JACK Quartet on John Cage's Number Pieces

If there is one meta-idea that this issue of Sound American is meant to convey it would be that music does not simply appear out of thin air. A great deal of effort goes into a successful performance of any music; not simply the hours spent technically practicing the basics of playing instruments, but time also spent thinking, planning, explicating a piece or refining a musical language. 
    This mental work is absolutely essential to John Cage’s music and, if done correctly, is not noticed by an audience while listening to a performance. For example, the Number Pieces can be viewed as simple works requiring a minimum of technical skill for performance, as they tend to eschew complicated rhythmic or melodic figures in favor of long, quiet tones, but the amount of planning, thinking and strategizing to create a performance can be staggering. 
    To illustrate this point, Sound American travelled to the Upper West Side of Manhattan to be a documentarian fly on the wall at a recent rehearsal for an upcoming performance of Cage’s Four by JACK Quartet, one of the most brilliant young string quartets performing today. 
    To give a little context to what you will hear, John Cage’s Four is his first Number Piece for string quartet and was originally composed for the Arditti Quartet in 1989. The piece is structured in three sections, marked A B C. Each of the parts is given a number 1-4 (you’ll hear these numbers and letters referred to throughout the rehearsal). There are three ways that the piece can be performed: 
    A full performance is 30 minutes long and consists of each section being repeated ABC pause ABC. 
    A 20 minute performance would consist of the outer movements as in AC pause AC. 
    And the 10 minute performance, which JACK was preparing, consists of the middle section repeated, i.e. B pause B. 
    It is important to mention the pauses because Cage has structured a change in timbre into the work by having performers switch parts during this pause. They then start from the beginning of whatever section their performance calls for (in JACK’s instance B) and perform the section again with the different orchestration. The change in orchestration puts the same pitches in different registers (i.e. a low note on violin would be a relatively high note on cell) and creates a slightly different feeling to the piece for the repeat that obfuscates, along with the ambiguity of the time bracket system, the listener’s ability to recognize on recording that the piece is being repeated. 
    Technically speaking, Four does not offer much of an obstacle for JACK and the only truly mechanical part of the rehearsal was a brief but knotty discussion on intonation and how best to construct a consonant sonority in the central fixed time bracket in the piece given the multiple possibilities of instrumentation. (For a discussion of fixed and flexible time brackets, visit the Number Pieces page of this issue).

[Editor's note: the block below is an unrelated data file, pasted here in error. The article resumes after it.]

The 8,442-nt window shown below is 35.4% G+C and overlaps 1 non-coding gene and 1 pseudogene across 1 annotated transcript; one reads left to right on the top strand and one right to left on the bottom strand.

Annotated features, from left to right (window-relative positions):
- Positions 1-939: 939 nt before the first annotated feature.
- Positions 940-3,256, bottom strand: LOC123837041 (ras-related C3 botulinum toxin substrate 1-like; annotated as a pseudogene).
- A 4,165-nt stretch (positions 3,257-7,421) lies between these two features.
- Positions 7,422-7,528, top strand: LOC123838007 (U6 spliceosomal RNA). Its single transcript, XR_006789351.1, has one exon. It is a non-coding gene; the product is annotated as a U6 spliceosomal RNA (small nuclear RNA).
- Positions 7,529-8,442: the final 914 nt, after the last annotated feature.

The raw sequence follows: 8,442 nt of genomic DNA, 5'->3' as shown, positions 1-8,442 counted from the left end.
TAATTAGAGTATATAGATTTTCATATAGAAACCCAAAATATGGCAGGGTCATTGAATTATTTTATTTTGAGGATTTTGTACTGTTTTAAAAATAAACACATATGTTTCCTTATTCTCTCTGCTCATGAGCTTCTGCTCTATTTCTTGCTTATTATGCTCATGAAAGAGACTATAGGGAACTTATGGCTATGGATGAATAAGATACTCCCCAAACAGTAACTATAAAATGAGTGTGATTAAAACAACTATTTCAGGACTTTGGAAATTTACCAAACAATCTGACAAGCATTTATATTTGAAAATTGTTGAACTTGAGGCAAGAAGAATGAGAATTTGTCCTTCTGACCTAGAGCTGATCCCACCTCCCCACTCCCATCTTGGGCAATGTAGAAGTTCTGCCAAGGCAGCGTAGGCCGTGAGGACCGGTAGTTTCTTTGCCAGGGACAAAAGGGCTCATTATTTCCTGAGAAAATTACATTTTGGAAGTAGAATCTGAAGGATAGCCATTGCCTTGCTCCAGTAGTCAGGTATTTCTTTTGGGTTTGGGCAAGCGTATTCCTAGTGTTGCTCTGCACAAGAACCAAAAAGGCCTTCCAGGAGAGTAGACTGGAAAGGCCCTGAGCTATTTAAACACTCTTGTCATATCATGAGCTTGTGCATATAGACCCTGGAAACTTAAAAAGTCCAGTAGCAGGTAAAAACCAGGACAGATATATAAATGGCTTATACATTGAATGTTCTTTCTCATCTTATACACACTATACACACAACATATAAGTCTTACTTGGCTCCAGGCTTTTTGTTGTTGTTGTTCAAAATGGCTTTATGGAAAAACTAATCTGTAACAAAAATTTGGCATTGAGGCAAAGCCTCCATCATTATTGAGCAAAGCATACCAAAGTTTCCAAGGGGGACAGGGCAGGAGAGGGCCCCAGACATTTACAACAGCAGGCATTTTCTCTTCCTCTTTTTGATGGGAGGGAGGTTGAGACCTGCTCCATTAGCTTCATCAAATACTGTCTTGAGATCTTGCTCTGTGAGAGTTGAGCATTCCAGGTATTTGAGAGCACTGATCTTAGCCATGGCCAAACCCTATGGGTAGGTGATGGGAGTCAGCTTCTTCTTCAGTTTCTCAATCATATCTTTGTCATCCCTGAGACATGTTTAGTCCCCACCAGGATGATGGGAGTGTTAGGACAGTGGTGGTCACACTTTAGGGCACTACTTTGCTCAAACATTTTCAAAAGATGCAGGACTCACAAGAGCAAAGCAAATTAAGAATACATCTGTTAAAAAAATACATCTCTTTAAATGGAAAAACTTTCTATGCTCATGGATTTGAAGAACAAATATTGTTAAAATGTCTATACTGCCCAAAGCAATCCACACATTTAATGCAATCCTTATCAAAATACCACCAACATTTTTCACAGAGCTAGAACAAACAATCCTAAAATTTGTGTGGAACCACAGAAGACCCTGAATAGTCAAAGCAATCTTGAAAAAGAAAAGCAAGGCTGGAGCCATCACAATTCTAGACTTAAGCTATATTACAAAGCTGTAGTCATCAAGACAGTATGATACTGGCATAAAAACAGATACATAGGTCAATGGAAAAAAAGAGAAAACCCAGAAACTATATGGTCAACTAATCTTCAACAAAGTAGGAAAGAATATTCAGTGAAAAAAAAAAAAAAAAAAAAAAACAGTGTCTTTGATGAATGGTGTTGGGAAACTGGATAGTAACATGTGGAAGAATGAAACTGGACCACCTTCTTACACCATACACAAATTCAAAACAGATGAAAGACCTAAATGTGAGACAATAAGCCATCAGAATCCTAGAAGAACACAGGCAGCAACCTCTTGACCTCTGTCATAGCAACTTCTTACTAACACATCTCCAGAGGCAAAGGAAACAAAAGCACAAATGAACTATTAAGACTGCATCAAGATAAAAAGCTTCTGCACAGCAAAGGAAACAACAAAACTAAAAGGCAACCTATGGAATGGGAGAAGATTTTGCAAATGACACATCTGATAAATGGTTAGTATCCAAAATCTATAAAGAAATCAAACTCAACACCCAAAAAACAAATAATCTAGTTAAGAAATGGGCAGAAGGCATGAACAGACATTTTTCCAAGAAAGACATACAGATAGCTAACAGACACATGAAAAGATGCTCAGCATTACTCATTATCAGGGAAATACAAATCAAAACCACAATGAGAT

The bulk of the work for JACK consisted of making informed guesses morph into decisions, and then solidify into performance practices. For example, discussions turned towards how to pass the sheets between players during the pause, how many clocks to use to keep track of the timings within the time brackets, the subtle differences within a dynamic range of ppp-p (very very soft to soft), and whether it is philosophically right to make a decision about when begin and end your notes or let them happen in the moment. 
    The important thing about hearing JACK make these decisions is their place in the historical timeline of Cage. As mentioned elsewhere in this issue, those performers that had the possibility of working directly with the composer enjoy a huge advantage in the interpretation of his work, which can sometimes be purposefully vague and abstract in its notation and directions. This can create a solid performance practice tradition that is rooted almost completely in person-to-person transmission, something truly special. Unfortunately, those that have not had the benefit of this experience can fall into an attitude of thinking that, because of the ambiguity of the score, anything goes when performing Cage’s work. Nothing could be further from the truth, and often this results in self-indulgent, bad music (not to put too fine a point on it). JACK represents a new generation of musicians, the first to really tackle Cage’s work in a rigorous manner and without the benefit of knowing the man himself. As is evident when listening to this rehearsal, they bring a certain light-hearted rigor to their preparation and are confident enough to inject their own musical voices into Four without sacrificing the intent of the composer. These kinds of attitudes are going to be responsible for John Cage’s very special place in a canon of American classical music; a body of work that changes and grows organically over time as generation after generation of virtuosi gather together and ask the same questions that JACK quartet was grappling with at a Manhattan apartment in the fall of 2012.

A Note on the Podcast

Though this rehearsal was one of the most focused I’ve been to in my 25 years of being a musician, it still had certain elements of a rehearsal that can produce tedium for the outside listener. It is the nature of the beast. Therefore, the rehearsal itself was edited to the salient points in which JACK deals with specific issues. Each of those issues is then separated by a short snippet of Four to provide some structure and followed by JACK’s full performance of the 10 minute version of Four from that afternoon. We’ve stayed away from bookending the performance with more talking as the delicate nature of the composition felt that it needed to fade into silence as it would in concert.